Why IFFA brought its meat competition to the United States, Japan, Russia
In this video, Jeff Sindelar, Department of Animal Science at the University of Wisconsin-Madison and host of the event, discusses why the competition now has several satellite competitions, how this competition differs from American quality meat competitions and what are the benefits of entering these competitions.
Sam Gazdziak: We’re here with Dr. Jeff Sindelar from the University of Wisconsin’s Meat Lab. He’s the host for this year’s IFFA America Competition. Can you talk a little bit about what’s going on here, and why and how this came to America for the first time?
Jeff Sindelar: We are currently on Day One of a three-day event, called the Quality Competition for Ham and Sausage, and we are holding the first ever international processed meats competition in the United States.
Gazdziak: This has been going on annually at IFFA in Germany, but it’s been kind of difficult for Americans to get their products entered. What have been some of those problems?
Sindelar: The reason this event is occurring here in the U.S. and here in Madison is that over the past several cycles of IFFA and the German Butcher’s Association who are the governing body for small craft butchers in Germany. During IFFA, which is every four years, they hold an international ham and sausage competition or a quality ham and sausage competition. U.S. processors as well as processors from other countries outside of the EU have historically entered products in that competition, but the last few cycles there have been some difficulty regarding customs and getting the products over into the EU. Because the German Butcher’s Association realized this as a problem and a challenge and also realized they want to maintain this as an international competition, they have set up some satellite competitions or contests around the world. They have already held a contest similar to this in Japan, and they’ve also held one in Russia. This is the third contest before the official contest which is occurring in May at this upcoming IFFA.
Gazdziak: For the people who have been in the American Cured Meats Competition, they kind of understand that process and you are trying to be the best in your category. This is a little bit different. How is this different than the Cured Meats Championship?
Sindelar: Correct, this is a very different competition. First, it’s important to realize that the judges are from Germany. They are actually the same judges from the German Butcher’s Association. They are the same judges that will be judging the quality competition at the IFFA in May, and the categories as such are the same as the IFFA. So there are two classes: a ham class and a sausage class. Essentially, any product as long as it’s cooked and at a minimum weight for entering in competition can be entered in that class, so it’s sort of like judging a best of show. We have a whole array of different products all being judged, however they are not being judged against each other. They are being judged against themselves. So a summer sausage for example being evaluated would be evaluated against what is considered a gold standard for that product. So if we look at the products that are on the table, and today, there are about 120 products that are being judged, there’s probably 40 to 50 different types of products on those tables, so the judges have to go through product by product, exhibit by exhibit and evaluate those products based on the standards and the quality of that type of product in that product category.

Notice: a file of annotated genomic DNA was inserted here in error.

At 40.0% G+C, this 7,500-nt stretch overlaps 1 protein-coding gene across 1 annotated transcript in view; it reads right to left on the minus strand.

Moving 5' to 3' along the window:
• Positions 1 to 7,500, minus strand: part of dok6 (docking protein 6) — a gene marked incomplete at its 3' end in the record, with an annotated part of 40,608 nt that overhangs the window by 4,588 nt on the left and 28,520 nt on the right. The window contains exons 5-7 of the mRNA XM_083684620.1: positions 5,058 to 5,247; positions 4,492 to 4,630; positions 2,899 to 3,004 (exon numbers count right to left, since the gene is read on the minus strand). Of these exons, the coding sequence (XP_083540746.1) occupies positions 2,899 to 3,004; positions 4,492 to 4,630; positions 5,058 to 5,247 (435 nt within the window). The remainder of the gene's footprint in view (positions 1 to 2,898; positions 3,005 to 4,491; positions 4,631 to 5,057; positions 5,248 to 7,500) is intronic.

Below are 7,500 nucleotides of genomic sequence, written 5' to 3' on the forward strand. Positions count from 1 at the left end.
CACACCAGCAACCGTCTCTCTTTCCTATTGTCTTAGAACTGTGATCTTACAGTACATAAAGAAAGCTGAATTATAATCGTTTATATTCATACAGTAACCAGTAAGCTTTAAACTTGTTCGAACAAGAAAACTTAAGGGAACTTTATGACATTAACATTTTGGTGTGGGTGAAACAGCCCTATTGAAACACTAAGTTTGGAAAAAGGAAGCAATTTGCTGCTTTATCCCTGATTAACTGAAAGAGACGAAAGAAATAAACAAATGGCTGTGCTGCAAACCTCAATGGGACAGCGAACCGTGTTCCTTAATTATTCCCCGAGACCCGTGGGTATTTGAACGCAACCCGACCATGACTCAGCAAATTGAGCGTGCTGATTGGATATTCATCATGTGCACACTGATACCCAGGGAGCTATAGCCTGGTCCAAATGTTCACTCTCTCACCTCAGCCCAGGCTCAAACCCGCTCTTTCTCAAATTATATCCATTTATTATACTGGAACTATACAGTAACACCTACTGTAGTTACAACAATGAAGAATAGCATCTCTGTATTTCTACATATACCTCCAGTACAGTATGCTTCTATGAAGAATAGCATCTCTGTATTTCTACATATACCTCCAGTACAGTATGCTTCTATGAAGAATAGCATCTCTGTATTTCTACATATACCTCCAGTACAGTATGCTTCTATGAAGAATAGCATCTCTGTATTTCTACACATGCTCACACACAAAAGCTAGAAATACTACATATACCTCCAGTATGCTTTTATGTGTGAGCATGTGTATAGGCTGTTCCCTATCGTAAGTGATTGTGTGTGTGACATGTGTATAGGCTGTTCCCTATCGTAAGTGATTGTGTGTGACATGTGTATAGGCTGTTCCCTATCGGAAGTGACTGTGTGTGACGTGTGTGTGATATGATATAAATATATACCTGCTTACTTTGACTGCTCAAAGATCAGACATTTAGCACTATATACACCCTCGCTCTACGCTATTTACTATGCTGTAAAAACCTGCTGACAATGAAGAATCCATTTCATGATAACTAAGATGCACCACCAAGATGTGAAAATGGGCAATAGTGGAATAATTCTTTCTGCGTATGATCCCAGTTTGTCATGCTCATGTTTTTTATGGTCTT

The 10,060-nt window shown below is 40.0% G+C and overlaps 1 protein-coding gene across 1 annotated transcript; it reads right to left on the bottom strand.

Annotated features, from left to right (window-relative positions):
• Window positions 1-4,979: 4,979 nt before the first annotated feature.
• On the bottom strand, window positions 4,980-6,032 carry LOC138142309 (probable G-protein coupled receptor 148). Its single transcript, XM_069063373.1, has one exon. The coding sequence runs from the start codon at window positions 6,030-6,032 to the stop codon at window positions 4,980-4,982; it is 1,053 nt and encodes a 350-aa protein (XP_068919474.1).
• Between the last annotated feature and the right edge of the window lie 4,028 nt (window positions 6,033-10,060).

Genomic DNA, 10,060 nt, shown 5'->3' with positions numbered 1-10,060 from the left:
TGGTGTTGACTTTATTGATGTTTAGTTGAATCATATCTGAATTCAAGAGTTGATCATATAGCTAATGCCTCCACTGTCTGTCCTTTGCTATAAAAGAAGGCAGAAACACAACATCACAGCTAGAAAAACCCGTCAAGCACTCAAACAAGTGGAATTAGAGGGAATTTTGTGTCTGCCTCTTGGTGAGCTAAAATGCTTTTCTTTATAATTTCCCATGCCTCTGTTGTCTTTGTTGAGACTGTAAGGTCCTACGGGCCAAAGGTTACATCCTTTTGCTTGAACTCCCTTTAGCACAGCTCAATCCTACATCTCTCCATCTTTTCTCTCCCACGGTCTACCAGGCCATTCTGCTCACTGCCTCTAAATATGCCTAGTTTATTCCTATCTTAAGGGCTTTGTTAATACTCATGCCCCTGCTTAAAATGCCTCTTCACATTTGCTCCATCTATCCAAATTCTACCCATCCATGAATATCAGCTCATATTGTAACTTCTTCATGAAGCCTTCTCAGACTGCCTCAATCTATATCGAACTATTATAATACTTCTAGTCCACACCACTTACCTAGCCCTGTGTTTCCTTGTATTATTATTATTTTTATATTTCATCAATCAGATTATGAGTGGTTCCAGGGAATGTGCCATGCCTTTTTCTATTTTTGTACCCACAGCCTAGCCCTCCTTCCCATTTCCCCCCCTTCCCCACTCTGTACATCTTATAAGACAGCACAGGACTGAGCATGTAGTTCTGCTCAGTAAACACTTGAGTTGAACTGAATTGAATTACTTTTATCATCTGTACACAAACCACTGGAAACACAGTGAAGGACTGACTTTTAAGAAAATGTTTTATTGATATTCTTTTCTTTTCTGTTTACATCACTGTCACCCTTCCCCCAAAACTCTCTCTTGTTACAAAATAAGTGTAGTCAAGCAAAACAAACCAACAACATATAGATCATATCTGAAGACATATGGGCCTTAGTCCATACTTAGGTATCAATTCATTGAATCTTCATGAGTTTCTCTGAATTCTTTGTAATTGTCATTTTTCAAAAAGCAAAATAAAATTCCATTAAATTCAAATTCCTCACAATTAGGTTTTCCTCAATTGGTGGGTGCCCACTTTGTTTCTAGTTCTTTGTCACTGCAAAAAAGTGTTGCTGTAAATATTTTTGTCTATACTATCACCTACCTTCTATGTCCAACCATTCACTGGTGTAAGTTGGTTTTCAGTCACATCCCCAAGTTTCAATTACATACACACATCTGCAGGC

Gazdziak: What are the benefits do you think for the processors who submit products to cured meat competitions or quality competitions like this?
Sindelar: The benefits are tremendous. First and foremost, if you are fortunate enough to have a high score for your products—and the scoring system is a point system similar to how we do competitions in the U.S.—if there are enough points assigned to that product for positive attributes, that product can receive either a bronze, silver or gold medallion, which is placed on a plaque. So meat processors who receive one of those awards can hang those on their wall and use those for publicizing and showing their consumers that they make truly world class products. For other processors, it’s really a personal challenge. They want to challenge themselves to make the best product they possibly can, and if they are successful at a local, state or even national product competition, the ability to be successful at an international competition is just raising the bar a little bit higher.